Kuchwar Lime & Stone Co. v. Dehri Rohtas Light Railway Co. Ltd. & Anr.
1969 AIR 193
A quantity of coal was booked by a Colliery to the appellant Company carriage to Banjari station on the respondent Railway’s line and the freight on the consignment was to be paid by the appellant Company. The Company declined to take delivery of a part of the consignment which reached Banjari on November 12, 1954 on account of inferior quality of the coal. After some correspondence between the parties as well as with the Coal Controller, the Railway sold the coal by public auction on June 2, 1955, after serving a notice on the appellant. It thereafter filed a suit against the Company claiming outstanding amount of freight and demurrage charges for 202 days during which six wagons in which the coal was loaded were detained and ‘sought a decree for Rs. 17,625/14/- after giving credit for the amount realized from the sale of the coal.
- Whether consignee liable to pay after refusing to accept consignment?
- If railway entitled to demurrage for full period or obliged to unload and claim demurrage only for reasonable period?
Trial court: The trial court granted a decree for about Rs. 1,620/- with interest, but in appeal the High Court decreed the Railway’s claim in full.
High Court: The High Court modified the decree passed by the Trial Court and decreed the claim of the Railway against the Company in full.
(i) The Company being a consignee of the goods booked by the Colliery there was no privity of contract between the Company and the Railway and no claim for demurrage or freight lay at the instance of the Railway against the Company;
(ii) In any event the Railway ought to be awarded demurrage for only 22 days out of the total period for which the wagons were detained.
(iii) It is only in those cases where delivery of goods is taken by the consignee that the liability to pay demurrage may be imposed upon him.
J.C. Shah, J.
It is clear that the Colliery supplied coal in pursuance of the “sanction order” in favour of the Company and arranged to transport it in wagons which were allotted for that purpose by order of the Deputy Coal Commissioner. Under the forwarding notes the freight was made payable by the Company. In these circumstances, it would be reasonable to infer that the Colliery was acting as an agent of the Company in entering into the contract of consignment and the liability for payment of freight and of demurrage charges for failure to take delivery of the goods lay upon the Company.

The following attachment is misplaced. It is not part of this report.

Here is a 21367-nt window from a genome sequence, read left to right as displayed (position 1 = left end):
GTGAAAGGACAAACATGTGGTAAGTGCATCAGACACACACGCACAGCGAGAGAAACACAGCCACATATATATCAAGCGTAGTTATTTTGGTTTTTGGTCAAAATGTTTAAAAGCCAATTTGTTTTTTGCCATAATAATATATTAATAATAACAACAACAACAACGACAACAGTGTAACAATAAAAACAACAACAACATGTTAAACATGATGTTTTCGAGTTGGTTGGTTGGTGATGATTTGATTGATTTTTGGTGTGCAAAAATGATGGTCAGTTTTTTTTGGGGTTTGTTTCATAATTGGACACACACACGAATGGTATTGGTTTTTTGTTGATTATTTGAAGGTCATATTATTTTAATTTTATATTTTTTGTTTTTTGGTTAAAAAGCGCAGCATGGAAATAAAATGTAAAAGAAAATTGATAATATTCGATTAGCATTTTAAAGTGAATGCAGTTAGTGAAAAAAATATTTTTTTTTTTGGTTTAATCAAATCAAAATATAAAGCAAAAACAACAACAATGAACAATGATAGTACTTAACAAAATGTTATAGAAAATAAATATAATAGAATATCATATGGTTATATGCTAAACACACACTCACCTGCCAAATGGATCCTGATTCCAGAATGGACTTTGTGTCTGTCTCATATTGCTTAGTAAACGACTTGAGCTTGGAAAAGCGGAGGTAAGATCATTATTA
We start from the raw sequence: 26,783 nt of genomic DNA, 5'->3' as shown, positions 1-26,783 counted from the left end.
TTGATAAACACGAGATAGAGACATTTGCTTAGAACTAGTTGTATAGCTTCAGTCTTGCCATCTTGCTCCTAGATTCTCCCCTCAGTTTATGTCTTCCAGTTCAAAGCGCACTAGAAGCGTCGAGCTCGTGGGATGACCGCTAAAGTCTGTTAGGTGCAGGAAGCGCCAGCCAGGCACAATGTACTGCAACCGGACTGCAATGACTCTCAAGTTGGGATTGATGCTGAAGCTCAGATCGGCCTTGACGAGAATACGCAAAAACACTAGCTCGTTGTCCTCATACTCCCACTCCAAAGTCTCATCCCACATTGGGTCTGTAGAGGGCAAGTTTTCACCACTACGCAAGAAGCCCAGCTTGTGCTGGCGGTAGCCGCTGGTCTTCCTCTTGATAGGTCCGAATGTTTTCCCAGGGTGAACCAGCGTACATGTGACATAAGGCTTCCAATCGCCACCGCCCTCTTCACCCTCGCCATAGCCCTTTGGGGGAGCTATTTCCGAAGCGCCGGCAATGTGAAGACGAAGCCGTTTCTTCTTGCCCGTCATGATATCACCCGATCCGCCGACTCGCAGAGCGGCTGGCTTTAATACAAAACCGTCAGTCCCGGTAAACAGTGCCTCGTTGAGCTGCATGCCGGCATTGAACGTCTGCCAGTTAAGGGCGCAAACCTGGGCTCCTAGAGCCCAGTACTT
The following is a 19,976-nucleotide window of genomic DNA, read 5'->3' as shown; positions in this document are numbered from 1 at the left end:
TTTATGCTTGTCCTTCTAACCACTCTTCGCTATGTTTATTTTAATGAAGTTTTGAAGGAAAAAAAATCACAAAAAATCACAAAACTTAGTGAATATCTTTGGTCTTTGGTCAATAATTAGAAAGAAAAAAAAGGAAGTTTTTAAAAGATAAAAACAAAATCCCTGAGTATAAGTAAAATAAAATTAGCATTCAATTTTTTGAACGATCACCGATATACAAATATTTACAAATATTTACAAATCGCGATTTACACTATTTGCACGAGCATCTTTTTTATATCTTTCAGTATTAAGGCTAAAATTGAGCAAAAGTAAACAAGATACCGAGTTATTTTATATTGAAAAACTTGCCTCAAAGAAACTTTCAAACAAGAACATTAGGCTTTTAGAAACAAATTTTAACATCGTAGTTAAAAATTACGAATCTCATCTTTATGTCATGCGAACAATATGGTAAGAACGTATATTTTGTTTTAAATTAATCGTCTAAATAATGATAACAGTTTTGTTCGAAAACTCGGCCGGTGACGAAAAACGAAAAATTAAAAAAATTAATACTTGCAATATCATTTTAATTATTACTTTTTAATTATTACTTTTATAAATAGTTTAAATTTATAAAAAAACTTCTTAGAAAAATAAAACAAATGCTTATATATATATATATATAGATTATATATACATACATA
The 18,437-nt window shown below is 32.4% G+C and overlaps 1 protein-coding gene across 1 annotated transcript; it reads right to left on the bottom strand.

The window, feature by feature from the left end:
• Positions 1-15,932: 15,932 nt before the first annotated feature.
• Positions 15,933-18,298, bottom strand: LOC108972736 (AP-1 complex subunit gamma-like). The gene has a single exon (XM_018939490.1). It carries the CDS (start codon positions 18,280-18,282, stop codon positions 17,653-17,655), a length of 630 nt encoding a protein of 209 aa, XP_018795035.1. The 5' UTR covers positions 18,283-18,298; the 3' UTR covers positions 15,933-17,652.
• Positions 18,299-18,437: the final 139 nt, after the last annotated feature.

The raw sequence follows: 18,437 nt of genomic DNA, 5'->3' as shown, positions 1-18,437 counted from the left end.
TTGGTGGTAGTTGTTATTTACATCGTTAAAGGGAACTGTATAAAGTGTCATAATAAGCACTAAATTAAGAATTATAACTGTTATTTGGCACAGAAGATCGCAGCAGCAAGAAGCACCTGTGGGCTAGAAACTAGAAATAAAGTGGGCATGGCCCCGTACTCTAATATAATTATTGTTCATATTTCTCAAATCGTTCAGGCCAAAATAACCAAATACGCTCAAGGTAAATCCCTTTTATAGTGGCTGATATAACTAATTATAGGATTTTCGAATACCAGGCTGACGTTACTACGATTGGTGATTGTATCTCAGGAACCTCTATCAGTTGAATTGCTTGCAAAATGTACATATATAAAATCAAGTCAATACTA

The High Court erred in holding that the Company was liable to pay demurrage for the full period of 202 days. Railway was entitled to demurrage for the detention of wagons for only one month and cannot claim the entire amount. The Railway was in the position of a bailee qua the Company and was bound to minimize the loss. It could have sold off the coal under s, 56 of the Railways Act. Even assuming that in view of the Colliery Control Order, the Railway could not sell the coal without the Coal Commissioner’s sanction, it could have unloaded the coal from the wagons and put the wagons to use. Hence, the consignee could be liable only for wharfage.
(w.r.t 3rd contention of the company) There was no force in the contention that it is only in those cases where delivery of goods is taken by the consignee that the liability to pay demurrage may be imposed upon him. Even where the consignee does not ultimately take delivery, if the wagon is detained for his benefit, normally the Railway would be entitled to hold him liable for demurrage.